SCHENECTADY -- Tarchand Lall hired hit men to come to Schenectady and kill Charles Dembrosky two years ago, a jury found Wednesday.
The jury convicted Lall of first-degree murder and life settlement fraud, finding that he wanted Dembrosky dead for $150,000 in life insurance proceeds.
The same jury acquitted Lall on related allegations that he tried to have a potential witness in the case killed, also for insurance money.
Lall being walked out in handcuffs after the verdict pic.twitter.com/WX9kB2XXBQ— Andrew Beam (@beam_gazette) December 12, 2018
The conviction on the first-degree murder count means Lall now faces up to life in prison without the possibility of parole. He is due to be sentenced in February.
Peter Willis, who prosecuted the case with Jennifer Assini, called Lall's actions "heinous" and expressed disbelief he would kill someone he considered a friend.
"It's really hard to think that another person could do that to someone," Willis said.
Willis was pleased with the jury's decision. He said they took the time to look at the evidence and were able to come to the same conclusion the county District Attorney's Office did.
"There is some satisfaction in that," Willis said.
Lall's attorney, Cheryl Coleman, said they knew that the prosecution had a strong case. But she said Lall had serious health problems that made him feel he needed to fight for his life because he was facing the possibility of life in prison.
She said there were still issues in the trial she feels that could be challenged, including allowing the second degree criminal solicitation charge to be included in the trial, the only one he was acquitted of. She said the charge essentially assured he would be convicted on the murder charge.
Still, Coleman said she left Lall with some words of encouragement.
"I just got done telling him to try to stay strong and to remember that a verdict isn't the end of the criminal case," Coleman said. "And that he has many legal options based on some of the rulings in this case that happened before he went to trial."
Two Delaware men, Joevany Luna and Kyshaan Moore, were convicted earlier of being the hit men in the case, Luna the shooter and Moore the driver.
Lall has been found guilty on first-degree murder— Andrew Beam (@beam_gazette) December 12, 2018
Luna is serving a life sentence for killing Dembrosky, and Moore is serving a 25-years-to-life sentence for driving Luna to Schenectady from Delaware to commit the murder.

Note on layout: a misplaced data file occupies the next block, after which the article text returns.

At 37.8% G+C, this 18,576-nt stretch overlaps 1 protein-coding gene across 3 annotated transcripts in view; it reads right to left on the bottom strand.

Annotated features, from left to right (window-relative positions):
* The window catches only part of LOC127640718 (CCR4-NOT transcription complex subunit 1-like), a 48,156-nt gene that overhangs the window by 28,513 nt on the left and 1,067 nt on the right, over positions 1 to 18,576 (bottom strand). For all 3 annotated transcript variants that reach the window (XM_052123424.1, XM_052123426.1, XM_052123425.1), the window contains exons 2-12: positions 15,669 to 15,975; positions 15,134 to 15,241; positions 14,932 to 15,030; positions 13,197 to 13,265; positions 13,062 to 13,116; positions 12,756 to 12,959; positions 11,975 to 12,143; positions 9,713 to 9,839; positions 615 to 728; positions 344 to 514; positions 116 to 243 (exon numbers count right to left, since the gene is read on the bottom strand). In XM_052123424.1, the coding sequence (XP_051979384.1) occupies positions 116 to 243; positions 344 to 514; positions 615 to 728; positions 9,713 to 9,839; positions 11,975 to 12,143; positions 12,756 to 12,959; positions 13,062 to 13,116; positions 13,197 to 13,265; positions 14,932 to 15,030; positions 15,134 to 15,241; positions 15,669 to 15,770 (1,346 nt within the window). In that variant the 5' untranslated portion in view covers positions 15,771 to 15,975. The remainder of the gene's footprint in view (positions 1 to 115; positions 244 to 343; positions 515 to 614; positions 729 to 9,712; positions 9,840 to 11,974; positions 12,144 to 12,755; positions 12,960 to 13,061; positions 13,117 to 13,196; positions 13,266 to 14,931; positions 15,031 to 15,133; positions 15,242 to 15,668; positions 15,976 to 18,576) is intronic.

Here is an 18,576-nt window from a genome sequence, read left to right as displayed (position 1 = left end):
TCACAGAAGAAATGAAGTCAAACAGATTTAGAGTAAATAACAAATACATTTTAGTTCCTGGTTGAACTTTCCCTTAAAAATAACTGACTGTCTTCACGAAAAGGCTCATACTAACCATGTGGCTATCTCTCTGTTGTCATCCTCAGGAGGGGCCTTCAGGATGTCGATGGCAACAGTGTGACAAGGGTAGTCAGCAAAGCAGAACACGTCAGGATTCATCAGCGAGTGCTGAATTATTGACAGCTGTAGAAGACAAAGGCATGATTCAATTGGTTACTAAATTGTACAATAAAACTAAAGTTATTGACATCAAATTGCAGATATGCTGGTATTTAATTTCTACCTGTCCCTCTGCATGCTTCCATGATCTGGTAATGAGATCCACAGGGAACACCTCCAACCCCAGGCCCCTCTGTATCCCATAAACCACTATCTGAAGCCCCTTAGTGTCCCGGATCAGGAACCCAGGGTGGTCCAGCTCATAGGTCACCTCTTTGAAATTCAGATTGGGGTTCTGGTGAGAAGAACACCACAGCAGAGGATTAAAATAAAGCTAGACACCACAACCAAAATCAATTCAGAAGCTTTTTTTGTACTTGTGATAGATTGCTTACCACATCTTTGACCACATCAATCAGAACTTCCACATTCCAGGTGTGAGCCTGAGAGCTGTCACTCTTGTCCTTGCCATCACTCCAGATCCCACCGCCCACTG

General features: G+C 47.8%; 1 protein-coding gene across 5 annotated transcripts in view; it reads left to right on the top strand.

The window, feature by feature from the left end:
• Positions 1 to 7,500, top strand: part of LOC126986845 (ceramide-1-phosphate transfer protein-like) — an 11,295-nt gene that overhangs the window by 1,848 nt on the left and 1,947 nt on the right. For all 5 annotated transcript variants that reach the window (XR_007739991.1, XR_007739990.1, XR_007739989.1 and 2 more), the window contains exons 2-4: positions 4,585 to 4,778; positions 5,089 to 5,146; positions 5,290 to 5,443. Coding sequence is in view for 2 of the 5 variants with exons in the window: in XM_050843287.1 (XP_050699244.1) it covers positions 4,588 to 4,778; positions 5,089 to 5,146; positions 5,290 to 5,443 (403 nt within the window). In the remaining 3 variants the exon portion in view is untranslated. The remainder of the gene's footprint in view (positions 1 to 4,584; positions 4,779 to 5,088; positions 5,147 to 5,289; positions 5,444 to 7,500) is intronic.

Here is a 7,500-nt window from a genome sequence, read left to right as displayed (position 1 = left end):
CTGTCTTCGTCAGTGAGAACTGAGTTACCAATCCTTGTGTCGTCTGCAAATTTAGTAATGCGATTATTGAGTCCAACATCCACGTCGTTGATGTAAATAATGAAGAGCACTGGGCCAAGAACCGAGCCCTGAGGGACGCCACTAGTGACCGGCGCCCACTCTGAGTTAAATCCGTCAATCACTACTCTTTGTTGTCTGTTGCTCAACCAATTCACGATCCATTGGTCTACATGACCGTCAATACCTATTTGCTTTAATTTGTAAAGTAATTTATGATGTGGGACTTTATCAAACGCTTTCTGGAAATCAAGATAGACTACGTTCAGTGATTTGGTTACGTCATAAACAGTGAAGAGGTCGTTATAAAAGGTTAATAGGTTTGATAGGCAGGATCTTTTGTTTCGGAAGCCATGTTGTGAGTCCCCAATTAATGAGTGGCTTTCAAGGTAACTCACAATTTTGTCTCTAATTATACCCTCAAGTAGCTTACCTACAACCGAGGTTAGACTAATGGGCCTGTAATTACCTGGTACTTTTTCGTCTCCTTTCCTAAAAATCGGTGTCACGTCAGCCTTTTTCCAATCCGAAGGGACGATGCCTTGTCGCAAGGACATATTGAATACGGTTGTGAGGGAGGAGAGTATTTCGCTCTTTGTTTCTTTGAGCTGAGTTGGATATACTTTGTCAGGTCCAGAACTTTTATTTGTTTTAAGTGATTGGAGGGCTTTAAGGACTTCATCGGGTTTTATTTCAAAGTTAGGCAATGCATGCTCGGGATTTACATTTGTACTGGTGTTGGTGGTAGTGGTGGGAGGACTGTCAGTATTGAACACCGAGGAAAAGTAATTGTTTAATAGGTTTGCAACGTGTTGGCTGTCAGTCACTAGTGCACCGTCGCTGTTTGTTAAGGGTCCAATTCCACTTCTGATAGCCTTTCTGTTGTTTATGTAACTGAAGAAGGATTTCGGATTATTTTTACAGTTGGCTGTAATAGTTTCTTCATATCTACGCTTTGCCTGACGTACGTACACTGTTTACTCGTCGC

Willis, in his closing statement Tuesday, said all of the presented evidence, much of it in the form of records produced by cellphones and other technology, proved Lall hired the men to kill Dembrosky, and that he did it for money. Willis said Dembrosky had a $150,000 life insurance policy, on which Lall was named as a beneficiary.
- Closing statements offered in Schenectady murder-for-hire trial, Dec. 11, 2018
- Maximum sentences for Schenectady contract killing, July 30, 2018
- Guilty verdicts in Schenectady murder-for-hire case, May 10, 2018
The answer to who was responsible for the murder, Willis said, was found inside Dembrosky's pocket: his cellphone. Police found evidence of a call from a phone number with a 484 area code on Dembrosky’s phone. That number called Dembrosky three times before he was found dead, and police later found the same number in Lall’s phone records, with one of the calls being made just after Dembroksy died.
Other evidence included the use of cellphone tower data, license plate readers and video surveillance cameras throughout the city. It all created a digital record that showed how the crime was planned and executed.
Willis said it is important for police to not only be familiar with the sort of technology, but also to use them to find evidence in criminal cases. He said that sort of evidence helped them be confident in their case.
"You can't discount how valuable that type of information is," Willis said after the trial. "The surveillance cameras in the city, which, if we didn't have those, we would have had a much harder time proving the connection here in the city."
Coleman, argued that the prosecution's case left too much reasonable doubt to convict, calling the case “the Taj Mahal on a Play-Doh foundation.”